Today, the Canadian edition of the Deep Space Food Challenge announced the grand prize winner for its years-long competition to discover new solutions to feed astronauts on long-term space missions.

The winner is a food production system co-developed by Canadian companies Ecoation and Maia Farms. The system, called CANGrow, grows different types of fresh foods, including strawberries and cherry tomatoes, and also creates mycelium-derived protein using Maia Farms’ biomass fermentation technology. According to the Canadian Space Agency, the CANGrow creators will receive $380,000 in prize money.

Over the last three years, a number of semifinalists and finalists in the Canadian edition of the Deep Space Food Challenge presented system concepts for generating protein using algae, insects, or mycelium (fungal) as the primary source. One of the reasons I suspect CANGrow won it all is its ability to produce both plant-based proteins via biomass fermentation AND fresh produce. Astronauts will need a full range of nutrients while up in space for years at a time, and a system that produces both veggies and protein is a pretty compelling concept.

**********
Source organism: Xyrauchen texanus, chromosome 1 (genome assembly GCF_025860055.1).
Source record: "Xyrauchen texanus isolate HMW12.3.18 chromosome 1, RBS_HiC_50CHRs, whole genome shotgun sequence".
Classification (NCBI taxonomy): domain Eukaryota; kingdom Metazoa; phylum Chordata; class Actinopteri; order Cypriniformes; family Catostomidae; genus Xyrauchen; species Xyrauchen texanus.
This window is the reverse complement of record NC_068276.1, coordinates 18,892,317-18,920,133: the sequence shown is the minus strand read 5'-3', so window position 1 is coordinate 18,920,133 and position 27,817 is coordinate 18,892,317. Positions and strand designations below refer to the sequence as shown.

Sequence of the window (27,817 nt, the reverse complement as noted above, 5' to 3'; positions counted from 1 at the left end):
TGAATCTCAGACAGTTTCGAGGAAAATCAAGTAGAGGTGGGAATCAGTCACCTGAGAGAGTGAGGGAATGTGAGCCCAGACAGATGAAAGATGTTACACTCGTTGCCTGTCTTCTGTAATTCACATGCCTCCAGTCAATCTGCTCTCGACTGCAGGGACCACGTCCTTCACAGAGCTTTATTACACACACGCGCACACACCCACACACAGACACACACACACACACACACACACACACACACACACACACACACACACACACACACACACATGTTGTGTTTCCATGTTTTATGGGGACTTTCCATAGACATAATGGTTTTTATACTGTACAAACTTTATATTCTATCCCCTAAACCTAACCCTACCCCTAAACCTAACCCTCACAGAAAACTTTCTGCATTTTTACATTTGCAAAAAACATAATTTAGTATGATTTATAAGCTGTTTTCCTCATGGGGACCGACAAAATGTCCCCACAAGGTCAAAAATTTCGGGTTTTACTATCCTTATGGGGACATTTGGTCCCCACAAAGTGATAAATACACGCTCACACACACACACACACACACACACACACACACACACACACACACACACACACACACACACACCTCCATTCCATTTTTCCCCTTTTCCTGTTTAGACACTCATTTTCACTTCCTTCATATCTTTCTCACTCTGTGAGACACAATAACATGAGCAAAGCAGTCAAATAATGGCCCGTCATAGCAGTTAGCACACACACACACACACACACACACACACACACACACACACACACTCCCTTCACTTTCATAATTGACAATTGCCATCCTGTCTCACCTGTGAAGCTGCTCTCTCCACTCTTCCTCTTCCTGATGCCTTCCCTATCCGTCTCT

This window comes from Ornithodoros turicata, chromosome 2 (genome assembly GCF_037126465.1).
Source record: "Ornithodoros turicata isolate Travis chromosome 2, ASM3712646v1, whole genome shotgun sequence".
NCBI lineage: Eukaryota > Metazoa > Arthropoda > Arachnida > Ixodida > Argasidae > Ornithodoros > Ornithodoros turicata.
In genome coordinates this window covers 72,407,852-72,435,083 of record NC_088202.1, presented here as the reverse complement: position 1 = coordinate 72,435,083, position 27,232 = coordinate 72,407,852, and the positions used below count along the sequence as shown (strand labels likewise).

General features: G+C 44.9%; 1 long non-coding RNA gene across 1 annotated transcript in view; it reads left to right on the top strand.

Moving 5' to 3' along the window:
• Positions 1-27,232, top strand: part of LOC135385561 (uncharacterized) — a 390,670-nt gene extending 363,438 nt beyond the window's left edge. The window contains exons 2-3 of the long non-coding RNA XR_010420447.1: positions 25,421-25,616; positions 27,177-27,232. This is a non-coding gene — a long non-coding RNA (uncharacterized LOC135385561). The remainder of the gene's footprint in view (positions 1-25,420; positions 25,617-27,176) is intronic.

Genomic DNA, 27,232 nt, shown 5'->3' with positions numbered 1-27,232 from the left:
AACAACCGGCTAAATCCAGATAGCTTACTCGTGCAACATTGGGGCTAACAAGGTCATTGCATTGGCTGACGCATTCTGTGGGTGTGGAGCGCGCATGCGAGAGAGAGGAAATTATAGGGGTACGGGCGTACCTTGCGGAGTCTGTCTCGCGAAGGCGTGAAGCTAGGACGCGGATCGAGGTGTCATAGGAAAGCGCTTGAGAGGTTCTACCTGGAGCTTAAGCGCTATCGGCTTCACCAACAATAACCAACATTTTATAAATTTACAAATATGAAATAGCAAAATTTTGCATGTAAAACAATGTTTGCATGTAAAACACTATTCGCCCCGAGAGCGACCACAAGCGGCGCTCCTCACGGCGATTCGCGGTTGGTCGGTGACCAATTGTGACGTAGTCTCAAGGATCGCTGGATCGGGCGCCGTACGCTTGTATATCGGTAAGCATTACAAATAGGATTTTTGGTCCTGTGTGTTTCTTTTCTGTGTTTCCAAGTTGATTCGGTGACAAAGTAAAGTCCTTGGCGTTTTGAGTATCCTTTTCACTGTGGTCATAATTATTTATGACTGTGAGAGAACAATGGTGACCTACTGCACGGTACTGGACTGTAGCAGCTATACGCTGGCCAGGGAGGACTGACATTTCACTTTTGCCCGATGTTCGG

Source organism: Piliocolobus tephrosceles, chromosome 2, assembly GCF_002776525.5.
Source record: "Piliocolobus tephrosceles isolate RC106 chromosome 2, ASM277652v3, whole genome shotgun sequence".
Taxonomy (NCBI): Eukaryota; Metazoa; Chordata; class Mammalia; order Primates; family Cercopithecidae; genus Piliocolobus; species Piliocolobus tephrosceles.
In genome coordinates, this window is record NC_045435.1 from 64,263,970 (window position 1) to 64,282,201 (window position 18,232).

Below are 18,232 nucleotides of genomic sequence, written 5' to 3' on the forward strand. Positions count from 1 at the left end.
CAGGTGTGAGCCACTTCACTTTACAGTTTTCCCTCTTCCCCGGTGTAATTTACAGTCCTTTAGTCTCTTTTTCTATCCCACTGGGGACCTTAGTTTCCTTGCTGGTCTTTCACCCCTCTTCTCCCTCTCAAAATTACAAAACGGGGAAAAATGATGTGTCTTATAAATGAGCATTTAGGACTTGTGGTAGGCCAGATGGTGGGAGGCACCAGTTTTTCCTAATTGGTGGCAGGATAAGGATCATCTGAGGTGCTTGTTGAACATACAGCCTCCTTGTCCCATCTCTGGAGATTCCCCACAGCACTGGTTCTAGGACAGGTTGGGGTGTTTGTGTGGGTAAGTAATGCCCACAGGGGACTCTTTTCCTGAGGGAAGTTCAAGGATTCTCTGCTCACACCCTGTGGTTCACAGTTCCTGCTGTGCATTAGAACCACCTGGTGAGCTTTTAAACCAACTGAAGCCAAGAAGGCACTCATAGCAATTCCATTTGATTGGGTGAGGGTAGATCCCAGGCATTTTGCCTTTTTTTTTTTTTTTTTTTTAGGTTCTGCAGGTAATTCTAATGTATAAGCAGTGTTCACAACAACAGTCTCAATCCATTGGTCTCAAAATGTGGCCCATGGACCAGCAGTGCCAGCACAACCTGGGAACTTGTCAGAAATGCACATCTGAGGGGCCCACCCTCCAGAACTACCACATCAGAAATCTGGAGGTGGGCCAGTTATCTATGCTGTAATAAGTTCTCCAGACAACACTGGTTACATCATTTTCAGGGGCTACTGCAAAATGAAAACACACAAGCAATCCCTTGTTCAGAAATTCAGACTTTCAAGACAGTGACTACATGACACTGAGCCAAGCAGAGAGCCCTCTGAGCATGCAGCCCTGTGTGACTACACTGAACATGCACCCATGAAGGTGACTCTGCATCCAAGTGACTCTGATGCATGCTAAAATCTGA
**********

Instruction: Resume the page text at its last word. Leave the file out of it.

The CANGrow system has five grow chambers, four of which are dedicated to growing plants using LED lighting for photosynthesis and a UV-treated hydroponic system for efficient watering. The fifth chamber is a small bioreactor that produces mycelium-derived protein using a biomass fermentation process developed by Maia Farms.

If having two Canadian startups co-develop the CANGrow system wasn’t Canadian enough, according to Ecoation and Maia Farms, the system also incorporates accelerated composting technology from Lomi, a smart composting system developed by British Columbia-based startup Pela.

If you’re wondering who the winner is for the NASA/US edition of the Deep Space Food Challenge, you’ll have to wait a bit. According to the timeline from NASA and the Deep Space Food Challenge, the winners of the grand prize for the NASA challenge still have yet to undergo simulation training in NASA’s Starlab Ground Lab, which will take place this summer. After the systems are tested via simulated flight testing, the winner will be announced in August of this year.

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